Martin Scorsese Urges Hollywood To Bring Indie Movies Back To The Big Screen [CinemaCon 2023]

CinemaCon has been going on in Las Vegas all week, with Hollywood's biggest studios and filmmakers showing theater owners of the world what they have coming down the pipeline. Martin Scorsese showed up to debut a first look at his much-anticipated new crime epic, "Killers of the Flower Moon." But the man behind "Goodfellas" and "Raging Bull" didn't just pop by to shill for his big new movie. Ever the champion of cinema, the legendary filmmaker made a strong case for theaters to get behind true-blue indie films.

/Film's own Ben Pearson was in attendance at the event where Scorsese spoke. At one point, the director urged exhibitors to showcase independent films. Not smaller arthouse films made by studios like A24, but truly indie films like Kevin Smith's "Clerks" or Tobe Hooper's "The Texas Chain Saw Massacre," which were made outside the studio system. Here's what Scorsese had to say about it:

"I would love for you to find a way, someone could find a way for smaller independent films — I mean, the really independent films, not just movies with an indie label slapped onto them and put into a category. I would love [...] if they can just find their way back into the multiplexes. Because, this is interesting, to be able to have younger people opt for seeing these films, to go to a theater to see them, to be able to enjoy the theatrical experience again, because it's a comfortable place. It's a welcoming place to go to, to go with their friends, on a screen that's bigger and more emotionally immersive than what they have at home."

Scorsese's case for the future of cinema

While the industry has recovered greatly from the pandemic, smaller films have still struggled to find their place. Outside of superheroes and horror, it's been hit or miss. But things have certainly improved, though it does feel increasingly like the odds are stacked against indie films as Scorsese describes them. But, speaking further, the man made a pretty strong case for why the industry should view these films as a long-term investment, even if they're not huge moneymakers up front:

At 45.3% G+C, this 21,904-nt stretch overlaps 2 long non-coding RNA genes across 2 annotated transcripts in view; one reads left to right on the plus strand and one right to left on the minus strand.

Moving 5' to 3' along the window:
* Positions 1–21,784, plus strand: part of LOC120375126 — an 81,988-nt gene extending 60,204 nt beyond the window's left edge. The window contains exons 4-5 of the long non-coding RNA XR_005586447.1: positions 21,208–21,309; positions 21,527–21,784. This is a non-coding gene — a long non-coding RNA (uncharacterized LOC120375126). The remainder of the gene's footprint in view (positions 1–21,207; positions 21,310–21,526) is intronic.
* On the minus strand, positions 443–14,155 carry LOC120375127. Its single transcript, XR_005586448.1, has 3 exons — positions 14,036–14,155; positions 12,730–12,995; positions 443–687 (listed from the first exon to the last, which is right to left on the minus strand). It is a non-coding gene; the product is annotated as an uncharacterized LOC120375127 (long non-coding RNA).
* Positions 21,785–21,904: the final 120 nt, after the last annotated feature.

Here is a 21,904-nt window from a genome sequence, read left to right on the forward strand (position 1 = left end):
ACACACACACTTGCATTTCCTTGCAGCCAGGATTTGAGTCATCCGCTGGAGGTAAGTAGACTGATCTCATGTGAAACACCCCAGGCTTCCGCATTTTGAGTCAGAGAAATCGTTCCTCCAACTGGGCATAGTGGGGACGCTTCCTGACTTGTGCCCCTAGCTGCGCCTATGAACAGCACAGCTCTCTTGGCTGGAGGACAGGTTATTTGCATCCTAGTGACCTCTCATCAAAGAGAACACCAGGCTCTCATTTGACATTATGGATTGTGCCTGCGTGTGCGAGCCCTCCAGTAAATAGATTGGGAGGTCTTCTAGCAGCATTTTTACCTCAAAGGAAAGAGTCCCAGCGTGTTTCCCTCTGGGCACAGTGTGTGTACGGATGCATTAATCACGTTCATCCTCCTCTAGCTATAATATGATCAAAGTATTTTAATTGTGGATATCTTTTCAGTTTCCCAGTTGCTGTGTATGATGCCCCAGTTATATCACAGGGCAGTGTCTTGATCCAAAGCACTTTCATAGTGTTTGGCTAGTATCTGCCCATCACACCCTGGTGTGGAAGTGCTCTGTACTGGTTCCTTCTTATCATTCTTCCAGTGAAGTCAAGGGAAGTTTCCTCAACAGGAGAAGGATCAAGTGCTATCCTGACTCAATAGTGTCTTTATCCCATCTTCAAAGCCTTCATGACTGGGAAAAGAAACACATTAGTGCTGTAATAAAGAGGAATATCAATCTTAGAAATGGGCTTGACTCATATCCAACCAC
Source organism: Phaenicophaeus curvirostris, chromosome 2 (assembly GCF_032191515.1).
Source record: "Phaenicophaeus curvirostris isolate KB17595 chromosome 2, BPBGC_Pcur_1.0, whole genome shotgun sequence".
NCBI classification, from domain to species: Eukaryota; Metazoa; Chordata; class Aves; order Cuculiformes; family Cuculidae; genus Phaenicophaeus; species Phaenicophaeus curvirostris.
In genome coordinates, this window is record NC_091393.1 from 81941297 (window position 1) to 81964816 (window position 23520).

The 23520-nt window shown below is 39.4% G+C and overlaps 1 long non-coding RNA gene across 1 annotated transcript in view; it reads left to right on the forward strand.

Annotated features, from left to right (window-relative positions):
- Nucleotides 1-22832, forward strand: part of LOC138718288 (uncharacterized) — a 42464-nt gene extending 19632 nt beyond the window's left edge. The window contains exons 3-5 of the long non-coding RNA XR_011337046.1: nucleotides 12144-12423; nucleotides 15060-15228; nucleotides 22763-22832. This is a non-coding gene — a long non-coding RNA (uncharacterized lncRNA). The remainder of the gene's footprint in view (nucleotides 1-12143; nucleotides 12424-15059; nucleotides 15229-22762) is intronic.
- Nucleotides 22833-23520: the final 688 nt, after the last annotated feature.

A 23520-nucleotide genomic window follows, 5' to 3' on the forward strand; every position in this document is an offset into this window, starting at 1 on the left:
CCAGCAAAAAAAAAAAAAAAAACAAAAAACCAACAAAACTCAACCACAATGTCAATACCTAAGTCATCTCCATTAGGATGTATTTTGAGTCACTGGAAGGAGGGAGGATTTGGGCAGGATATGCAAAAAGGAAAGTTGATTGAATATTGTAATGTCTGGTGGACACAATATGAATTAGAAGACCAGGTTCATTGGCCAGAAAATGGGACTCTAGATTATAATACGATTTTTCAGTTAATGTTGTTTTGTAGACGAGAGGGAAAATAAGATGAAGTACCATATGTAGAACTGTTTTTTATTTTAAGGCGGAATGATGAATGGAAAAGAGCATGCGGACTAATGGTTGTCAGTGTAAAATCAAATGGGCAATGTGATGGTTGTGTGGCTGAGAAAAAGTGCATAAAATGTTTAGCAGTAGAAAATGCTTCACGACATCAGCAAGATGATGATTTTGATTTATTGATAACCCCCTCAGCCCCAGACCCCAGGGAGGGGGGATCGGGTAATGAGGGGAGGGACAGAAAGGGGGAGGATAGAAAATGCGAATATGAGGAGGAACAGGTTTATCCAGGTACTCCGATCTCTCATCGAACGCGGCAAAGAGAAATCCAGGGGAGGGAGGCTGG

"It's going to make a difference to the films that you're going to show in your theaters in the next years or so. It depends on how they see these films and how they experience them. The concentration is there. There's a wide screen, it's black all around it. You don't get distracted. I gotta tell you, the way it works, one of these people who was seeing them — whether they're 19 or 15, or 25 — will become artists or novelists, musicians, filmmakers in probably 10 years or so from now, and ultimately one or two just might create the next blockbuster, which will carry movie theaters and by extension, the entire movie industry, through the next crises, and on and on, ad infinitum. So I urge a rethinking view to invest [...] by doing so you will be investing in the future of the cinematic experience for the good of all of us."

A recent example would be this year's surprise micro-budget horror sensation "Skinamarink," from director Kyle Edward Ball. Made for just $15,000, it became a viral sensation and pulled in $2 million at the box office in addition to being acquired by Shudder. Good things can happen when indie films get the support they need.

"Killers of the Flower Moon" is currently set to hit theaters on October 6, 2023.